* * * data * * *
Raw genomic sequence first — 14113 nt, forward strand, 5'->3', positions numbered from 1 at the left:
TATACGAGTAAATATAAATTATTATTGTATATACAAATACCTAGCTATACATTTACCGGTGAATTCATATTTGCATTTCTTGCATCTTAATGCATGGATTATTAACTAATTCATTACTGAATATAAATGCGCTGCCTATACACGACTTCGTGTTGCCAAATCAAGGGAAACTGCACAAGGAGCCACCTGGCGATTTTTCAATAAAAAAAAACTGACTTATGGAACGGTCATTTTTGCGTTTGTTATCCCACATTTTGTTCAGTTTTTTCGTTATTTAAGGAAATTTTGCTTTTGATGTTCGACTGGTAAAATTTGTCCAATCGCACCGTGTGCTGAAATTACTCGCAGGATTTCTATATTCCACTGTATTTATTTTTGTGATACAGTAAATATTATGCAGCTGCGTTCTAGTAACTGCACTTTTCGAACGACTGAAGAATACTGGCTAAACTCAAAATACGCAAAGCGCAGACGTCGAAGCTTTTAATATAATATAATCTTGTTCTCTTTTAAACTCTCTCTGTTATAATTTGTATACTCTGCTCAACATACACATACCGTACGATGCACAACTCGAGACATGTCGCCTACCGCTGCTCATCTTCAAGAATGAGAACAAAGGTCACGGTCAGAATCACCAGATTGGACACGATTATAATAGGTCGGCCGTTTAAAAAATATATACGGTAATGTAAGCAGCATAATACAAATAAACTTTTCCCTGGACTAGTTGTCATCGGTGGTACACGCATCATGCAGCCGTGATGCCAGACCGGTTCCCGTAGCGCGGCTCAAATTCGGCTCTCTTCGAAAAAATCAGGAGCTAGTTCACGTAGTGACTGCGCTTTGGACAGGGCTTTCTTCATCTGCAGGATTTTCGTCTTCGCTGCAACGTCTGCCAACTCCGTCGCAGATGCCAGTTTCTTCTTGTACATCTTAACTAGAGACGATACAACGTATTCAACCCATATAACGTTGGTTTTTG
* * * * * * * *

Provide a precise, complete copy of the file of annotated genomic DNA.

Raw genomic sequence first — 14113 nt, forward strand, 5'->3', positions numbered from 1 at the left:
TATACGAGTAAATATAAATTATTATTGTATATACAAATACCTAGCTATACATTTACCGGTGAATTCATATTTGCATTTCTTGCATCTTAATGCATGGATTATTAACTAATTCATTACTGAATATAAATGCGCTGCCTATACACGACTTCGTGTTGCCAAATCAAGGGAAACTGCACAAGGAGCCACCTGGCGATTTTTCAATAAAAAAAAACTGACTTATGGAACGGTCATTTTTGCGTTTGTTATCCCACATTTTGTTCAGTTTTTTCGTTATTTAAGGAAATTTTGCTTTTGATGTTCGACTGGTAAAATTTGTCCAATCGCACCGTGTGCTGAAATTACTCGCAGGATTTCTATATTCCACTGTATTTATTTTTGTGATACAGTAAATATTATGCAGCTGCGTTCTAGTAACTGCACTTTTCGAACGACTGAAGAATACTGGCTAAACTCAAAATACGCAAAGCGCAGACGTCGAAGCTTTTAATATAATATAATCTTGTTCTCTTTTAAACTCTCTCTGTTATAATTTGTATACTCTGCTCAACATACACATACCGTACGATGCACAACTCGAGACATGTCGCCTACCGCTGCTCATCTTCAAGAATGAGAACAAAGGTCACGGTCAGAATCACCAGATTGGACACGATTATAATAGGTCGGCCGTTTAAAAAATATATACGGTAATGTAAGCAGCATAATACAAATAAACTTTTCCCTGGACTAGTTGTCATCGGTGGTACACGCATCATGCAGCCGTGATGCCAGACCGGTTCCCGTAGCGCGGCTCAAATTCGGCTCTCTTCGAAAAAATCAGGAGCTAGTTCACGTAGTGACTGCGCTTTGGACAGGGCTTTCTTCATCTGCAGGATTTTCGTCTTCGCTGCAACGTCTGCCAACTCCGTCGCAGATGCCAGTTTCTTCTTGTACATCTTAACTAGAGACGATACAACGTATTCAACCCATATAACGTTGGTTTTTG